Most people don't know how the official unemployment rate is calculated. Most are surprised when they find out.
The government, via Statistics New Zealand, conducts a survey called the Household Labour Force Survey. Citizens are recruited into the survey and must participate for two years. Every three months they are phoned and questioned about their work habits and those of other household members. Through the questions it is ascertained whether or not the participant (and any other adult members of the household) is employed. At any given time 15,000 households participate.
The current official unemployment rate gleaned from the survey is 6 percent.
The unemployment rate is not a reflection of people registering at Work and Income. If it was, the number would be considerably higher. For instance, at June 2009 310,000 working-age (18-64 years) people were receiving a benefit (unemployment, sickness, invalid or domestic purposes, etc). That represents around 12 percent of the working age population or 1 in 8 people.
There is good reason to assert this figure is a better representation of the true unemployment rate. Regardless of the reason somebody is reliant on welfare they are unable to support themselves through paid work or other means . They are not employed.
It would also be a fair suggestion to add to this figure those people who are long-term ACC claimants. During the year to June 2008 there were around 108,000 people claiming weekly compensation from ACC; 23,000 had been receiving compensation for 1 year or more. If last year's figures are similar, that would add another 1 percent the 12 percent who are on benefits. Perhaps an accurate unemployment rate hovers around 13 percent.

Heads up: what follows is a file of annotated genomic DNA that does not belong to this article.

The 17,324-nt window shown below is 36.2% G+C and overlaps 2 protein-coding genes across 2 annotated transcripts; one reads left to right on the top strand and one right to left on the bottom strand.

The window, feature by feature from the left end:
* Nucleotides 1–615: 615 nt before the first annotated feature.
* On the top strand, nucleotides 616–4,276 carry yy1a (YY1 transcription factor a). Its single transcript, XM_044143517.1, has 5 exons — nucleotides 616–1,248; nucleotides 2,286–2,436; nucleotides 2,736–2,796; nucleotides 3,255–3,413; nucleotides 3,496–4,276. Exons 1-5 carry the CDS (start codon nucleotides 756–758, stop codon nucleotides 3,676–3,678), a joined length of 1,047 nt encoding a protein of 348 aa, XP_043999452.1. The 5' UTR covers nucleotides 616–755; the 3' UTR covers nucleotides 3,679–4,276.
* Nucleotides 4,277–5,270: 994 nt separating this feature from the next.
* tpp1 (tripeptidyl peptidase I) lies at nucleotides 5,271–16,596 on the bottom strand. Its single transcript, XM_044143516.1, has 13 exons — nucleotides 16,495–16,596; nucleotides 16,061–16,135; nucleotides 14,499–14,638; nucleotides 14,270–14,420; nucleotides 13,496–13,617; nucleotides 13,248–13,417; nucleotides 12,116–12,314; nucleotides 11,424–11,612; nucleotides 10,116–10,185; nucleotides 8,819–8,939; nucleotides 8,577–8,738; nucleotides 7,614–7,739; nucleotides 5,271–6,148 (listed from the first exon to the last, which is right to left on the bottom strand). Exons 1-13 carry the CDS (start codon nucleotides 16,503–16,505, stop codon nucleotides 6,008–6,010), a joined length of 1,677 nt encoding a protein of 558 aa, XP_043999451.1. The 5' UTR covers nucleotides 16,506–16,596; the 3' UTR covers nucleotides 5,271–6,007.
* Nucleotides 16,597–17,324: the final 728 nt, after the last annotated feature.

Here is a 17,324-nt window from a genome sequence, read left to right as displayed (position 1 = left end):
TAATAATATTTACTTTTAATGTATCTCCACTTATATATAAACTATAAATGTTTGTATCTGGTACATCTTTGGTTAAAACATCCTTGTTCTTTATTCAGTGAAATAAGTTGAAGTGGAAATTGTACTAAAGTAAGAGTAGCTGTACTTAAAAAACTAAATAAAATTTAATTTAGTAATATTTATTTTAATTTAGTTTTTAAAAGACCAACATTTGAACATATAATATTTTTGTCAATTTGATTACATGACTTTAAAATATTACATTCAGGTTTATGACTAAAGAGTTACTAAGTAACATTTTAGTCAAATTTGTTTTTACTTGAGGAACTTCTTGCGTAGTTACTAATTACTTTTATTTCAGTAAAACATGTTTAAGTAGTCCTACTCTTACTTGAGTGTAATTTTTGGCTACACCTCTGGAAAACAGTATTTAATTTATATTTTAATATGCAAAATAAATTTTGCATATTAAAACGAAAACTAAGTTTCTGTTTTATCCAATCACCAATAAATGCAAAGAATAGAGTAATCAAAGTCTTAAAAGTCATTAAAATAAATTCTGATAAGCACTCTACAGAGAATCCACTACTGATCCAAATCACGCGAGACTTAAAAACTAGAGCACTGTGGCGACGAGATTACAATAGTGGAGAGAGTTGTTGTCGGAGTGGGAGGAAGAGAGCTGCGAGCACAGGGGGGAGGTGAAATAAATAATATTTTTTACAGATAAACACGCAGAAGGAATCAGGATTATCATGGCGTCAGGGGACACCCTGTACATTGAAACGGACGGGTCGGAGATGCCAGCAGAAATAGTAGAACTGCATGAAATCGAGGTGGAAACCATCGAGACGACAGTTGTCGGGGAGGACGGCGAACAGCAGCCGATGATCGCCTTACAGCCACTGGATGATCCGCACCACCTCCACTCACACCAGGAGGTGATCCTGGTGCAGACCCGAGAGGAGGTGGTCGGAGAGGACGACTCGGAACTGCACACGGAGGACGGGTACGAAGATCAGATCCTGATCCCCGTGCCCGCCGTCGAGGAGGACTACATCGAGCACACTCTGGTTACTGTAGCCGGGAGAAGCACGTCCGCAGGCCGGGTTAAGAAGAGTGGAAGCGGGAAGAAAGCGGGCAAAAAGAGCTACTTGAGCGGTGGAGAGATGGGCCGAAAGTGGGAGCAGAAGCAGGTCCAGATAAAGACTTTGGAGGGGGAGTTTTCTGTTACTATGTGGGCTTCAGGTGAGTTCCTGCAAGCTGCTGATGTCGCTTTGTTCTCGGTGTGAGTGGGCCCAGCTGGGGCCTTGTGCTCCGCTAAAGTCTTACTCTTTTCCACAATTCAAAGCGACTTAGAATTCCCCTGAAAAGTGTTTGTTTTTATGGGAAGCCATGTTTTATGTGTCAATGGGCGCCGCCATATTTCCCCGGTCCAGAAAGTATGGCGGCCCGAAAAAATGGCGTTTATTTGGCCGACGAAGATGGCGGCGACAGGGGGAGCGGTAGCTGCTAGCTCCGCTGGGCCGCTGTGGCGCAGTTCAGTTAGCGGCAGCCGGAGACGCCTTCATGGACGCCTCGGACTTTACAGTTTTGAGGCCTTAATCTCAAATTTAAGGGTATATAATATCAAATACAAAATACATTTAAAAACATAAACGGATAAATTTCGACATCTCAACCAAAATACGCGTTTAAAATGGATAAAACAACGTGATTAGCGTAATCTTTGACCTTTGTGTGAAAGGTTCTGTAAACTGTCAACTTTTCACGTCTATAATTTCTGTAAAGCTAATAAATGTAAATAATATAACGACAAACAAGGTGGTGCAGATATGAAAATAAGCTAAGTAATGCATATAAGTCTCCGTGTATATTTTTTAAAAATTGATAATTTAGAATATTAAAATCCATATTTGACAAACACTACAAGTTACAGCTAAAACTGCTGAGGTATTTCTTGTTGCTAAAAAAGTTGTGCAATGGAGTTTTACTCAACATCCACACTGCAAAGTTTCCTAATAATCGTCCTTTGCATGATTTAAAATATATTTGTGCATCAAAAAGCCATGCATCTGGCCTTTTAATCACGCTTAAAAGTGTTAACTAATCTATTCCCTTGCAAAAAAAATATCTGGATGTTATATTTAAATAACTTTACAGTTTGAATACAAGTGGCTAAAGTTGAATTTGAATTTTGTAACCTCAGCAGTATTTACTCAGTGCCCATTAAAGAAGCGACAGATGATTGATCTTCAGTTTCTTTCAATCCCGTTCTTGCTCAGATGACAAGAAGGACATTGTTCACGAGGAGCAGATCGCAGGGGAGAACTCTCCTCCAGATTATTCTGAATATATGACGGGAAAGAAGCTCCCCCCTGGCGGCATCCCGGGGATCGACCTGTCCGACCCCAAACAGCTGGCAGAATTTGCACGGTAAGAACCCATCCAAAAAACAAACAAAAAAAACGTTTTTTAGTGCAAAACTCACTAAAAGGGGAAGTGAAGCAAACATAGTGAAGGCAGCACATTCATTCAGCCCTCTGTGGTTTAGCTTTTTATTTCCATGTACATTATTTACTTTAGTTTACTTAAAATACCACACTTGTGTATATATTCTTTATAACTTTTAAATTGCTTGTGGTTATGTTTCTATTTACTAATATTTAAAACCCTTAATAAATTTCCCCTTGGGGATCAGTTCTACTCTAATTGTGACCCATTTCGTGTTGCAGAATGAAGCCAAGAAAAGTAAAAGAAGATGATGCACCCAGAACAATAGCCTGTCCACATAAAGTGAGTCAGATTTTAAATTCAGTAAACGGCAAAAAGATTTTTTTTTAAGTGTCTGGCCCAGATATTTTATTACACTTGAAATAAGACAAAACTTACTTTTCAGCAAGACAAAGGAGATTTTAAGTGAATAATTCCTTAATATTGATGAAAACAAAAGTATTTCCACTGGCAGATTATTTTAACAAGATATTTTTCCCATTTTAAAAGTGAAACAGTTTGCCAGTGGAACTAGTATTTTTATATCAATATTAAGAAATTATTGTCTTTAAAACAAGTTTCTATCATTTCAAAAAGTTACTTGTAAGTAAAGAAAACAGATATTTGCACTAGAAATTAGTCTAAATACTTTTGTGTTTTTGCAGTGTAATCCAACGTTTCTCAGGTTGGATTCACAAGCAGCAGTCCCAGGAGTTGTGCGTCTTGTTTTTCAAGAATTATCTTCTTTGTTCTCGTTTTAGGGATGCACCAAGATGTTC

Certainly there is nothing scientific about these rough calculations . But they serve to show that an unemployment rate of 6 percent is not telling us a great deal about the ratio of dependent working-age people to non-dependent.
Prior to the creation of the HLFS the only source of information about unemployment was the census or the number of unemployment benefits claimed. It is rather sobering to take a look at what those figures looked like in the mid-1960s.
5,125 males were unemployed on census night in 1966. Most of the unemployment must have been a temporary affair however given that throughout the sixties there were only ever a couple of hundred people on the unemployment benefit. In 1965 there were only 28,000 people receiving working-age benefits - the majority, a Widow's benefit. There was no ACC. The population was around 2.6 million.
Fewer than 30,000 dependent people then, compared to over 300,000 today. A ten-fold increase with less than a doubling of the population.
How the world has changed. New Zealand's modern benefit system reminds me of the famous quote, "Build it and they will come.
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